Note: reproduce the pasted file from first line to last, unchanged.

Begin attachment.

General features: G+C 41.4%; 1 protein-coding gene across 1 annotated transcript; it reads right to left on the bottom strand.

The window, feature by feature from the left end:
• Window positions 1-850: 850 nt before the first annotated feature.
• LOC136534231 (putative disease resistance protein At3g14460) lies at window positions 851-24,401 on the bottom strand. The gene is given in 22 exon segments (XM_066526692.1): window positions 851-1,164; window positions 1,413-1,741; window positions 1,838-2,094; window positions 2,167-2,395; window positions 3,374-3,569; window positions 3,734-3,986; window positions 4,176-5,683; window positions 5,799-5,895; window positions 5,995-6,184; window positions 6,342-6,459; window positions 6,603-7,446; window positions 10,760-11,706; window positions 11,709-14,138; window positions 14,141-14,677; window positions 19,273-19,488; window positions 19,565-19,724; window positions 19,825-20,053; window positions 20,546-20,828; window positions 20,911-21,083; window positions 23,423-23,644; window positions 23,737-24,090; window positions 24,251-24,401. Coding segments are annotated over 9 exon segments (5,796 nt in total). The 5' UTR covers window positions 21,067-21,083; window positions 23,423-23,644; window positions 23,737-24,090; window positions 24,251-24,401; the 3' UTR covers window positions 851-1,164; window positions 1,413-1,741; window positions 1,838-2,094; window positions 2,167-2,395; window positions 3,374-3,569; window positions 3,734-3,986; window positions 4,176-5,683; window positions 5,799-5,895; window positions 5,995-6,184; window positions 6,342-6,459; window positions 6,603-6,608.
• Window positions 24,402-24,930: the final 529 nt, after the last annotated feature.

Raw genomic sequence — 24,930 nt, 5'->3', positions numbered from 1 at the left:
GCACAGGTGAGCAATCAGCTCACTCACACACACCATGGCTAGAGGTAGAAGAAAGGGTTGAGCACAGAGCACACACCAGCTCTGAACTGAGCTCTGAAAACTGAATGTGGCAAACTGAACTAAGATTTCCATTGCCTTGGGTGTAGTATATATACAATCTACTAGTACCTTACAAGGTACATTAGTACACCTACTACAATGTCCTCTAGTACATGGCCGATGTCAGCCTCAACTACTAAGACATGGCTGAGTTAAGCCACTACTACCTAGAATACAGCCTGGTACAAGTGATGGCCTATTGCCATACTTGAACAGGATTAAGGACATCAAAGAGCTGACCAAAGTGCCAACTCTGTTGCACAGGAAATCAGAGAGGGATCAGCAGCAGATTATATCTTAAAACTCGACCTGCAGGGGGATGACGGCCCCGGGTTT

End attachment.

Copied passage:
General features: G+C 41.4%; 1 protein-coding gene across 1 annotated transcript; it reads right to left on the bottom strand.

The window, feature by feature from the left end:
• Window positions 1-850: 850 nt before the first annotated feature.
• LOC136534231 (putative disease resistance protein At3g14460) lies at window positions 851-24,401 on the bottom strand. The gene is given in 22 exon segments (XM_066526692.1): window positions 851-1,164; window positions 1,413-1,741; window positions 1,838-2,094; window positions 2,167-2,395; window positions 3,374-3,569; window positions 3,734-3,986; window positions 4,176-5,683; window positions 5,799-5,895; window positions 5,995-6,184; window positions 6,342-6,459; window positions 6,603-7,446; window positions 10,760-11,706; window positions 11,709-14,138; window positions 14,141-14,677; window positions 19,273-19,488; window positions 19,565-19,724; window positions 19,825-20,053; window positions 20,546-20,828; window positions 20,911-21,083; window positions 23,423-23,644; window positions 23,737-24,090; window positions 24,251-24,401. Coding segments are annotated over 9 exon segments (5,796 nt in total). The 5' UTR covers window positions 21,067-21,083; window positions 23,423-23,644; window positions 23,737-24,090; window positions 24,251-24,401; the 3' UTR covers window positions 851-1,164; window positions 1,413-1,741; window positions 1,838-2,094; window positions 2,167-2,395; window positions 3,374-3,569; window positions 3,734-3,986; window positions 4,176-5,683; window positions 5,799-5,895; window positions 5,995-6,184; window positions 6,342-6,459; window positions 6,603-6,608.
• Window positions 24,402-24,930: the final 529 nt, after the last annotated feature.

Raw genomic sequence — 24,930 nt, 5'->3', positions numbered from 1 at the left:
GCACAGGTGAGCAATCAGCTCACTCACACACACCATGGCTAGAGGTAGAAGAAAGGGTTGAGCACAGAGCACACACCAGCTCTGAACTGAGCTCTGAAAACTGAATGTGGCAAACTGAACTAAGATTTCCATTGCCTTGGGTGTAGTATATATACAATCTACTAGTACCTTACAAGGTACATTAGTACACCTACTACAATGTCCTCTAGTACATGGCCGATGTCAGCCTCAACTACTAAGACATGGCTGAGTTAAGCCACTACTACCTAGAATACAGCCTGGTACAAGTGATGGCCTATTGCCATACTTGAACAGGATTAAGGACATCAAAGAGCTGACCAAAGTGCCAACTCTGTTGCACAGGAAATCAGAGAGGGATCAGCAGCAGATTATATCTTAAAACTCGACCTGCAGGGGGATGACGGCCCCGGGTTT